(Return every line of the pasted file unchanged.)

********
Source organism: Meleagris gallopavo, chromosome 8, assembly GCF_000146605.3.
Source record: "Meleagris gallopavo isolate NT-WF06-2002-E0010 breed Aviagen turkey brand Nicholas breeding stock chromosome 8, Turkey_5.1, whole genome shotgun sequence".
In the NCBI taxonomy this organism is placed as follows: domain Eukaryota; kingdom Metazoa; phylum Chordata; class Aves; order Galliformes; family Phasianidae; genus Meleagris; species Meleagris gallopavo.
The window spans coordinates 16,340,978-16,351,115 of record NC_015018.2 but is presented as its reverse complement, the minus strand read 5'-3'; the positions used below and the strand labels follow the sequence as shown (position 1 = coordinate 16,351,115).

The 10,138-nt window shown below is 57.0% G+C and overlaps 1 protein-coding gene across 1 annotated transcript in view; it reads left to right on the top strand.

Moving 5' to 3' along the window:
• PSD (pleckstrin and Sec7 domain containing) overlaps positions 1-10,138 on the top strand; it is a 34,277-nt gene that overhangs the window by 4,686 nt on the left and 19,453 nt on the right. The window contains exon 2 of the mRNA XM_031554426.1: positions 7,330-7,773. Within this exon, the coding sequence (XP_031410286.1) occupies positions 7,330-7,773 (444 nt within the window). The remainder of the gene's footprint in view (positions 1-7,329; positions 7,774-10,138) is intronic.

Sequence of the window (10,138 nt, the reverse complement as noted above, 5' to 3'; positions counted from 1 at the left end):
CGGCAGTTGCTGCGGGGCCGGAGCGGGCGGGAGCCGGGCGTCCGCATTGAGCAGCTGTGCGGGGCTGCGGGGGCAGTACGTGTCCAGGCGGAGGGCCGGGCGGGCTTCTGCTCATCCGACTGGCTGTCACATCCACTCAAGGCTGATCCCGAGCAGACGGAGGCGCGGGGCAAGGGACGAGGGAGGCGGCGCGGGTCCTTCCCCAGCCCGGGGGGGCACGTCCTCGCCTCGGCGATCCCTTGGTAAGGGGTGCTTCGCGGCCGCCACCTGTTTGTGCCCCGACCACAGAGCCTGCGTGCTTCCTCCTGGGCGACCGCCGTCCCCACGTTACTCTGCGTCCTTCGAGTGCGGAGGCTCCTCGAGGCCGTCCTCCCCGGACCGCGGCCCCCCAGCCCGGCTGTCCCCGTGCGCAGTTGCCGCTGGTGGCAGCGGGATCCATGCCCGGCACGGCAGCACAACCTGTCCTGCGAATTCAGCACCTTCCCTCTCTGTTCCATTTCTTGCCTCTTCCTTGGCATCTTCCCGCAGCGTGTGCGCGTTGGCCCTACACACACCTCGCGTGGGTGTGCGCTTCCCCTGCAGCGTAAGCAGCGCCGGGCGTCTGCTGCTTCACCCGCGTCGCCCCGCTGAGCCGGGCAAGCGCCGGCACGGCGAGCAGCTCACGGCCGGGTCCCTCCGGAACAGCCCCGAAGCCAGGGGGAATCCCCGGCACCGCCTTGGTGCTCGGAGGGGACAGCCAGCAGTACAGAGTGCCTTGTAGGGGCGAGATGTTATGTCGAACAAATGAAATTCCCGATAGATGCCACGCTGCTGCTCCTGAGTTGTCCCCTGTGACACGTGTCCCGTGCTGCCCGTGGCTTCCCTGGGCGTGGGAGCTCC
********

Source organism: Meleagris gallopavo, chromosome 8, assembly GCF_000146605.3.
Source record: "Meleagris gallopavo isolate NT-WF06-2002-E0010 breed Aviagen turkey brand Nicholas breeding stock chromosome 8, Turkey_5.1, whole genome shotgun sequence".
In the NCBI taxonomy this organism is placed as follows: domain Eukaryota; kingdom Metazoa; phylum Chordata; class Aves; order Galliformes; family Phasianidae; genus Meleagris; species Meleagris gallopavo.
The window spans coordinates 16,340,978-16,351,115 of record NC_015018.2 but is presented as its reverse complement, the minus strand read 5'-3'; the positions used below and the strand labels follow the sequence as shown (position 1 = coordinate 16,351,115).

The 10,138-nt window shown below is 57.0% G+C and overlaps 1 protein-coding gene across 1 annotated transcript in view; it reads left to right on the top strand.

Moving 5' to 3' along the window:
• PSD (pleckstrin and Sec7 domain containing) overlaps positions 1-10,138 on the top strand; it is a 34,277-nt gene that overhangs the window by 4,686 nt on the left and 19,453 nt on the right. The window contains exon 2 of the mRNA XM_031554426.1: positions 7,330-7,773. Within this exon, the coding sequence (XP_031410286.1) occupies positions 7,330-7,773 (444 nt within the window). The remainder of the gene's footprint in view (positions 1-7,329; positions 7,774-10,138) is intronic.

Sequence of the window (10,138 nt, the reverse complement as noted above, 5' to 3'; positions counted from 1 at the left end):
CGGCAGTTGCTGCGGGGCCGGAGCGGGCGGGAGCCGGGCGTCCGCATTGAGCAGCTGTGCGGGGCTGCGGGGGCAGTACGTGTCCAGGCGGAGGGCCGGGCGGGCTTCTGCTCATCCGACTGGCTGTCACATCCACTCAAGGCTGATCCCGAGCAGACGGAGGCGCGGGGCAAGGGACGAGGGAGGCGGCGCGGGTCCTTCCCCAGCCCGGGGGGGCACGTCCTCGCCTCGGCGATCCCTTGGTAAGGGGTGCTTCGCGGCCGCCACCTGTTTGTGCCCCGACCACAGAGCCTGCGTGCTTCCTCCTGGGCGACCGCCGTCCCCACGTTACTCTGCGTCCTTCGAGTGCGGAGGCTCCTCGAGGCCGTCCTCCCCGGACCGCGGCCCCCCAGCCCGGCTGTCCCCGTGCGCAGTTGCCGCTGGTGGCAGCGGGATCCATGCCCGGCACGGCAGCACAACCTGTCCTGCGAATTCAGCACCTTCCCTCTCTGTTCCATTTCTTGCCTCTTCCTTGGCATCTTCCCGCAGCGTGTGCGCGTTGGCCCTACACACACCTCGCGTGGGTGTGCGCTTCCCCTGCAGCGTAAGCAGCGCCGGGCGTCTGCTGCTTCACCCGCGTCGCCCCGCTGAGCCGGGCAAGCGCCGGCACGGCGAGCAGCTCACGGCCGGGTCCCTCCGGAACAGCCCCGAAGCCAGGGGGAATCCCCGGCACCGCCTTGGTGCTCGGAGGGGACAGCCAGCAGTACAGAGTGCCTTGTAGGGGCGAGATGTTATGTCGAACAAATGAAATTCCCGATAGATGCCACGCTGCTGCTCCTGAGTTGTCCCCTGTGACACGTGTCCCGTGCTGCCCGTGGCTTCCCTGGGCGTGGGAGCTCC